Principals have been warned not to encourage students to boycott NAPLAN, the standardized tests for Years 3, 5, 7, and 9 in reading, writing, language conventions, and numeracy. Opposition to the test has been building, as groups like Say No to NAPLAN have expressed concerns about the examinations. The move to boycott by principals takes advantage of provisions in the program that “the tests are not compulsory and parents have the right to withdraw their children on the grounds of philosophical objections or religious beliefs.” The testing authority’s response to this tactic: “Parents do have the right to withdraw their children from the tests, but we emphasise that principals are not to actively encourage students not to participate,” adding that ”we would consider that quite inappropriate for obvious reasons.”
Annual appraisal plan includes observing teachers in classroom
Arlington, K. Sydney Morning Herald
(27 April 2012)
Australia is implementing its first national guidelines for performance assessments of teachers, giving them a clear understanding of 1) what they will be expected to achieve each year and 2) how their performance will be measured. Every teacher will set goals for the year, have their performance reviewed, and provide evidence in support of their performance. (Evidence will include improved student results and feedback from students, parents, peers or supervisors on goal attainment.) Classroom observations will also be carried out. In return, teachers will receive constructive feedback and may be eligible for performance bonuses. National consultations of the document, developed by the Australian Institute for Teaching and School Leadership (AITSL), will be held before it is implemented next year. Anthony Mackay, the chair of the AITSL, argues for “recognizing and supporting the best” teachers here.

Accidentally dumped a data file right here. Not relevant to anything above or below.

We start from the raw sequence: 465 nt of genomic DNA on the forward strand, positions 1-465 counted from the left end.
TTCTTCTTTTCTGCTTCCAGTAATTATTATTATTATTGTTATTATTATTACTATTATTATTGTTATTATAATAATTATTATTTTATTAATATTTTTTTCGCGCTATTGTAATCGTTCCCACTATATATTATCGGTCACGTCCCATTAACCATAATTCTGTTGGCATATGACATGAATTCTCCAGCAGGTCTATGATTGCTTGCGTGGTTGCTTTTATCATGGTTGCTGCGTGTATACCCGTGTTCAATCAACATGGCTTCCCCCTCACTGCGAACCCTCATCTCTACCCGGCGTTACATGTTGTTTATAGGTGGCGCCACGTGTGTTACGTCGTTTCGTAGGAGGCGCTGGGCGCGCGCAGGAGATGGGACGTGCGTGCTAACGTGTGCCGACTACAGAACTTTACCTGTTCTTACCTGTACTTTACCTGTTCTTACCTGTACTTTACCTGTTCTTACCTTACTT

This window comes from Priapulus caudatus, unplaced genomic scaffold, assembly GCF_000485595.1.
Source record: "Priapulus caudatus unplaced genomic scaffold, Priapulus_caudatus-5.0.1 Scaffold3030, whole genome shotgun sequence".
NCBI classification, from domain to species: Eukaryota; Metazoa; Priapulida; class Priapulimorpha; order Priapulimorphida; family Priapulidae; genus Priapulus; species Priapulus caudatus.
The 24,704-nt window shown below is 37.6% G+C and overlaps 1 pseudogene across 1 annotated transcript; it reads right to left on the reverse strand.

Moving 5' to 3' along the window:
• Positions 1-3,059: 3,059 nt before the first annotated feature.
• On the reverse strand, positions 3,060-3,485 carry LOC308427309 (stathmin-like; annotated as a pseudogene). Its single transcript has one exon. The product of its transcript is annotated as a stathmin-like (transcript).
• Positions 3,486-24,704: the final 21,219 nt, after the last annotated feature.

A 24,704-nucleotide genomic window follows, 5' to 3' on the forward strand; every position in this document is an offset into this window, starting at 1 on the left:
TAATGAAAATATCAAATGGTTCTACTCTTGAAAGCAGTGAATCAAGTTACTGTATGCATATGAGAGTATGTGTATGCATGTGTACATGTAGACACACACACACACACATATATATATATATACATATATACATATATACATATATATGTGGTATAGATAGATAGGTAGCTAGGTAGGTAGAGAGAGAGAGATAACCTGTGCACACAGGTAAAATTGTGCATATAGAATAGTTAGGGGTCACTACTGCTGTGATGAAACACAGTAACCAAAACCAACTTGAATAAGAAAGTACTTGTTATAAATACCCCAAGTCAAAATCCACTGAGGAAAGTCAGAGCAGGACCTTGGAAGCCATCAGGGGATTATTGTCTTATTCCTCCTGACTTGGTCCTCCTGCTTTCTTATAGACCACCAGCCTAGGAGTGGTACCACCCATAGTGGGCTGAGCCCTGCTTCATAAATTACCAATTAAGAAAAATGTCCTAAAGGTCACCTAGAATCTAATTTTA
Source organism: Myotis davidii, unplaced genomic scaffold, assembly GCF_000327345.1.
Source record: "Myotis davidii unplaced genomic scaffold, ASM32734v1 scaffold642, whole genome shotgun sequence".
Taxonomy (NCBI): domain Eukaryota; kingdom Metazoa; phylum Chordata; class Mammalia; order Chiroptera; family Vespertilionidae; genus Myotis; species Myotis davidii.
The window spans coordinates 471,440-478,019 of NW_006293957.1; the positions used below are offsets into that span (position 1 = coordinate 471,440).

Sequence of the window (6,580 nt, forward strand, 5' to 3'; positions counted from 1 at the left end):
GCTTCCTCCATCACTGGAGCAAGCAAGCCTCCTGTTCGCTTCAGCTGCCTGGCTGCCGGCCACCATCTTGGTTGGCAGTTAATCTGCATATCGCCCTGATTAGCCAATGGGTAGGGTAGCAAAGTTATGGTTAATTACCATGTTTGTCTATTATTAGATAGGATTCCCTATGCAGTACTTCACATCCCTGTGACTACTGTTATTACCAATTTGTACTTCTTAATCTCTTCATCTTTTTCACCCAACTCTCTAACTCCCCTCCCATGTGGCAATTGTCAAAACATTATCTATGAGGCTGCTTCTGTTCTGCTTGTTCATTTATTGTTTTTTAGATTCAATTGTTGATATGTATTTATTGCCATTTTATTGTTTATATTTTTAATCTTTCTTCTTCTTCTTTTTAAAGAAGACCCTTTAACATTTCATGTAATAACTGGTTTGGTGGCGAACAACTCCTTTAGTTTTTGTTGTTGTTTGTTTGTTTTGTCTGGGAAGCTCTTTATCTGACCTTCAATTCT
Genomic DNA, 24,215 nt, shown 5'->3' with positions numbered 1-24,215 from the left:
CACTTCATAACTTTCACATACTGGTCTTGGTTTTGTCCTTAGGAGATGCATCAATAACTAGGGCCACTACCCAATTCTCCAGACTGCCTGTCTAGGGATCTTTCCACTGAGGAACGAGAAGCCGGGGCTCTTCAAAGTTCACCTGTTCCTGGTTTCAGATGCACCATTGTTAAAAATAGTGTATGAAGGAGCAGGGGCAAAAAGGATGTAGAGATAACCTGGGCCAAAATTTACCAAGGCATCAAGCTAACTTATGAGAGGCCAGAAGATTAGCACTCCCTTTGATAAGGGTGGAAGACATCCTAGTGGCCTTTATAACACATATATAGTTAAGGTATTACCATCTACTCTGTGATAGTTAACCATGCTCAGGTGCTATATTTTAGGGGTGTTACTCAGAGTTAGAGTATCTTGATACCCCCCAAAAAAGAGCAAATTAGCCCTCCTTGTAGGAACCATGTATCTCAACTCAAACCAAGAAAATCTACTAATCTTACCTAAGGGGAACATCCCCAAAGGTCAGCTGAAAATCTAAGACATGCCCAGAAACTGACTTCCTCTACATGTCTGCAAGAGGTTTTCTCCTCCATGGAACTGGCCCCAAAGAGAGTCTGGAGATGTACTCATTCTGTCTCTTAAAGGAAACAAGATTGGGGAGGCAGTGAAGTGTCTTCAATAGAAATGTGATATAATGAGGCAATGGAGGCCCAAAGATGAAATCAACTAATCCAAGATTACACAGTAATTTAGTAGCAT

In addition, below is a video from AITSL about the desired outcomes of teaching standards:
Students reap rewards of greater autonomy for principals
Arlington, K. Sydney Morning Herald
(13 March 2012)